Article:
Relics from the Front Since 2010
  • French nose section of projectile with percussion fuse 24/31 MLE 1899 for high explosive 75mm shell, lovely cleaned relic recovered in 2011 from around Hill 304 and Malancourt area the March - May 1916 battle in Verdun

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    This is a French nose section of projectile with percussion fuse 24/31 MLE 1899 for high explosive 75mm shell. The nose section of the projectile has ripped off when the shell was fired it does have some damage from that some dents and impact marks and has ripped clean of the shell during the impact and it still has a bit of dirt and muck on it from the recovery. The projectile head with steel outer rim and brass centre fuse  is in very nice condition with no original maker markings or numbers that can be seen the metal outer case and centre fuse remains have been very well cleaned they retain a lot of original colour it is perfect for display or any collection. The fuse with nose section was recovered in 2011 from around Hill 304 and Malancourt area of the March - May 1916 battle which was the large German advance towards Verdun. A very nice French relic from the famous French defence of the Verdun battlefield during the early years of the war.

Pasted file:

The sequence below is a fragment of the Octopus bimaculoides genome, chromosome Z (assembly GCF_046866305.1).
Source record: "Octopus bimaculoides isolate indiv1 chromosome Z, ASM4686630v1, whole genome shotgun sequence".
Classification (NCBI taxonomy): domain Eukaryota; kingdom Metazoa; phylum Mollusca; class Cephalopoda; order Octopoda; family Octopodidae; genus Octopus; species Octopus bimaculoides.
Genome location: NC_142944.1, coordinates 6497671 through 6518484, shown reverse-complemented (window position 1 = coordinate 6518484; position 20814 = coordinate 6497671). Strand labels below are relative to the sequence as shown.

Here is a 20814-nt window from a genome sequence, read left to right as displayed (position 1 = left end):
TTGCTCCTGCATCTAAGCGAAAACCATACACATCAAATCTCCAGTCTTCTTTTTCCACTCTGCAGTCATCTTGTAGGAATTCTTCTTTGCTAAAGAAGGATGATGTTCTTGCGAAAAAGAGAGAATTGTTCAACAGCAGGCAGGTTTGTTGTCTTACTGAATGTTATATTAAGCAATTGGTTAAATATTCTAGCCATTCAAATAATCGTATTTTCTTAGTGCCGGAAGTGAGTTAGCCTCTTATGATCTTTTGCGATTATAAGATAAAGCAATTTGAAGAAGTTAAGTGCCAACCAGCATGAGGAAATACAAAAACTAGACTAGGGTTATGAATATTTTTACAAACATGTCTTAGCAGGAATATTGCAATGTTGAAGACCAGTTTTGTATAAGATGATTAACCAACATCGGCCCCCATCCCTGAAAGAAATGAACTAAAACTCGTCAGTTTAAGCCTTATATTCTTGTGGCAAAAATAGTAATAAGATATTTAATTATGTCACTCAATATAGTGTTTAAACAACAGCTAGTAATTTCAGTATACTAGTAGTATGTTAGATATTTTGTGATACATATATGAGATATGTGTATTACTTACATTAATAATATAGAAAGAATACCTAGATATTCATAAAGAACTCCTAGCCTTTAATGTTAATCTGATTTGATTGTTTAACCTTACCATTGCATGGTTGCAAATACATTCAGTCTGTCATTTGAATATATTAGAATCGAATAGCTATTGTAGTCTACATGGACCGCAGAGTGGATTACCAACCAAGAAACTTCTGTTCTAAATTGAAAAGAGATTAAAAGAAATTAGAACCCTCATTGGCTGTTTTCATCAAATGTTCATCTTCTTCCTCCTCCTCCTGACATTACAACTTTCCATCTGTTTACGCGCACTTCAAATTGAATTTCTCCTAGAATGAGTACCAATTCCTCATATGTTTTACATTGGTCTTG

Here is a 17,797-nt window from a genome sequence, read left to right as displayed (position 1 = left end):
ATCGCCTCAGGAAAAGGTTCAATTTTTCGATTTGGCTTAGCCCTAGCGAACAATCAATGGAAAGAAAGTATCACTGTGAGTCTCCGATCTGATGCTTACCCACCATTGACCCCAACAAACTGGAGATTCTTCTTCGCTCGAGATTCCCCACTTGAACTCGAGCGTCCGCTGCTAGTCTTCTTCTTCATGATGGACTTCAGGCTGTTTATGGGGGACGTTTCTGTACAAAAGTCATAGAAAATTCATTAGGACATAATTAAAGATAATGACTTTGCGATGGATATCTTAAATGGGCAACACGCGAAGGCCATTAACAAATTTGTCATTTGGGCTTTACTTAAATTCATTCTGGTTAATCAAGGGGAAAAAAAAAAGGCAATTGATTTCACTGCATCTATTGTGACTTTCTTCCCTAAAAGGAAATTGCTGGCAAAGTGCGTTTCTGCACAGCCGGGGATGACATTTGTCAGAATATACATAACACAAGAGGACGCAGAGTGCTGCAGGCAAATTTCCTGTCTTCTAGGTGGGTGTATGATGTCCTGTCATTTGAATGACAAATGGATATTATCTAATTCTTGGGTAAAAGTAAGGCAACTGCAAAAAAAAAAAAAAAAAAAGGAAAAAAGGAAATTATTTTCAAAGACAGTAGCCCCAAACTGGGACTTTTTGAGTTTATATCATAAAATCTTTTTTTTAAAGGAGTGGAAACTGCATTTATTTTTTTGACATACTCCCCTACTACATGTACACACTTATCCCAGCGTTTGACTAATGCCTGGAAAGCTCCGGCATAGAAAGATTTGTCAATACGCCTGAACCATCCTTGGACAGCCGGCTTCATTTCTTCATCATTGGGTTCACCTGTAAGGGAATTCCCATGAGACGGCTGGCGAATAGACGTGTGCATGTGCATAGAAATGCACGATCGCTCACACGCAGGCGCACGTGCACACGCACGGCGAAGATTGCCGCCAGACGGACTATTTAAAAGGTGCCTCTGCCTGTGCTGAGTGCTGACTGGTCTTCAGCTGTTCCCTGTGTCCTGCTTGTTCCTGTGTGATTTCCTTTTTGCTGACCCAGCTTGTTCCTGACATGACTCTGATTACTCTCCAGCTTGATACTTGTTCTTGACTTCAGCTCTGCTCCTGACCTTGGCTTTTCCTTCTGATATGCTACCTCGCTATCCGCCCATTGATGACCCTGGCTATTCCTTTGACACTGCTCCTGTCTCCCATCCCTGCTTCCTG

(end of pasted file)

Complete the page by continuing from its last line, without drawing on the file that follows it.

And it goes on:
In late February 1916, following German attacks on the right bank of the River Meuse during the Battle of Verdun, the French had established artillery batteries on the hills on the left bank commanding the opposite, right-hand bank. One of these was Le Mort Homme. These batteries caused such havoc that the Germans, belatedly, decided to attack southwards along the left bank of the river simultaneously. Their objective was Le Mort Homme and its neighbouring hills. Over the next few months, the Germans made repeated attacks, pounding the French lines, rushing their positions and ejecting the French from their wrecked trenches. French artillery would then pulverise the Germans and counter-attacks would drive them out again, the French infantry re-occupying the shell holes where the trench systems had been.

    Despite the terrible cost, the Germans were able to advance slowly, first capturing a neighbouring hill, Côte 304, which was dominating the approach to Le Mort Homme. Then, on 16 March, the Germans took Côte 265, labelled on their maps as Toter Mann (Le Mort Homme), but not on French maps. Finally, on 24 May, they took the second summit, Côte 295. 

    Battle of Verdun | Map, Casualties, Significance, & Facts | BritannicaBritish and French soldiers, Bas Maisnil, France, WW1 (Photos Prints  Framed...) #7182795